Areopagitica Books
3510 N. High Street

2 June is the annual Meeting. If you are on the slate it would be a good idea to turn up. There is competition for positions this year so it should be a good meeting. YOUR VOTE COUNTS More information to come.

John Schomburg sent the following

Check out the line up of bands for the International Washboard Festival in Logan. We've been down there a couple of times. A place where a bazooka, kazoo, or even tuba player, feels at home. They've even got trad jazz, dad.

On Memorial Day I took part in the Parade in Powell. The Espresso Yourself Cafe had a float of a large guitar painted red white and blue and around 14 guitarist walked in front and played. We had a great time. I did not know there were so many people in Powell.

The Storytellers Of Central Ohio are moving to Clintonville.
After 18 years of meetings in the Reynoldsburg Public Library, the Storytellers of Central Ohio are moving to the Aeropagitica Bookstore, 3510 N. High St. They will meet there on the second Saturday of the month from September through June. There are no meetings in July and August. Their first meeting there will be on June 14, 2008 at 10:30AM. Anyone interested in storytelling is welcome to attend.
Storytelling is considered by many as the earliest art. It existed from the beginning of language. Tales of the hunt, tales of the changing of the seasons, tales of the coming of rain, of the great drought, and many others were told around the early campfires.
The Storytellers Of Central Ohio was started by Emil McVeigh in 1990. Its primary purpose is the promotion of storytelling, and in support of that primary purpose it assists tellers in the improvement of their art. Of the fifty-one members most are professional tellers, some are amateurs, (in the truest sense of the word-they tell for the love of storytelling) and story listeners, which out which there would be no tellers.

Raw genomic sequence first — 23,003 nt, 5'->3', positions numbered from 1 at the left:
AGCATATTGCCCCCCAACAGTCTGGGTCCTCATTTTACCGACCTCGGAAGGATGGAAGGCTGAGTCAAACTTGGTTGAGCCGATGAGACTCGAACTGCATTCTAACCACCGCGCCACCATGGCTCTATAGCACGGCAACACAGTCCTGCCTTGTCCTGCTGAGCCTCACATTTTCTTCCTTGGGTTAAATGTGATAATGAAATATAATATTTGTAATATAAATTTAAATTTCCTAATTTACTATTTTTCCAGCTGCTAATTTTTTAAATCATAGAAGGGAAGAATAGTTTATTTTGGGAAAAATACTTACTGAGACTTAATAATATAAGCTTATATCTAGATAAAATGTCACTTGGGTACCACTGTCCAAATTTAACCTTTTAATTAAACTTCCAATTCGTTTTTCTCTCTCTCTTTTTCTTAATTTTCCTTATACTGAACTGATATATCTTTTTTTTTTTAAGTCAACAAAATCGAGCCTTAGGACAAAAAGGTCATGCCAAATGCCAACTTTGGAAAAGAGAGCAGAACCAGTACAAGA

Storytellers of Central Ohio hold three major events throughout the year: Tellabration in November, Fireside Tales in the spring and Spooky Tales in the Blendon Woods Metro Park in October.
As part of our outreach we work with inner city children who struggle with low proficiency scores in language arts through our Columbus Story Adventures. We use storytelling to promote writing and reading with the children attending summer and after school programs. We also have Speak Easy, an open mike for storytelling on the third Wednesday of each month from January through May.
For more information about our group please see our website www.socotales.org

Frank Mcgarvey
2780 Atwood Ter
Columbus Oh 43211-1160

Hi! Here is information about Speak Easy - Open Mic Storytelling.
This is the final Speak Easy for 2008. Hope you can attend.
Please forward this information on to anyone you think would be interested in a fun evening of storytelling! Thanks!
Storytellers of Central Ohio
An Open Mic Night of Storytelling
Columbus Maennerchor
966 S. High Street, Columbus, Oh
Speak Easy starts at 7:30pm with thirty to forty minutes of stories from a featured teller. After a short intermission, we open the mic to anyone who signed up at the door to tell an eight-minute story. All these events are held on the 3rd Wednesday of the month. Admission is $5. The Maennerchor provides ample and lighted parking.
The line-up of featured tellers this season is sure to warm any winter night:
Wednesday, May 21 - Eric Wolf - Eric tells many genre of stories. They include: modern fairytales, morality tales, peace stories, historical characterizations and personal tall tales.
Come early, have dinner and join the fun. This is our fourth year with Speak Easy and we have heard some wonderful stories, both from our featured tellers and members of the audience. This event is open to anyone who wishes to tell a tale or just wants to have an evening of listening pleasure.
Questions - Contact Sally Crandall: at (614) 445-8016 or scrandal@earthlink.net
Proceeds are used to buy new books for at risk-children in the Columbus area via
SOCO’s outreach program, Columbus Story Adventures.
Sponsored by Storytellers of Central Ohio ~ Visit our website at www.socotales.com
Storytellers of Central Ohio in a nonprofit organization.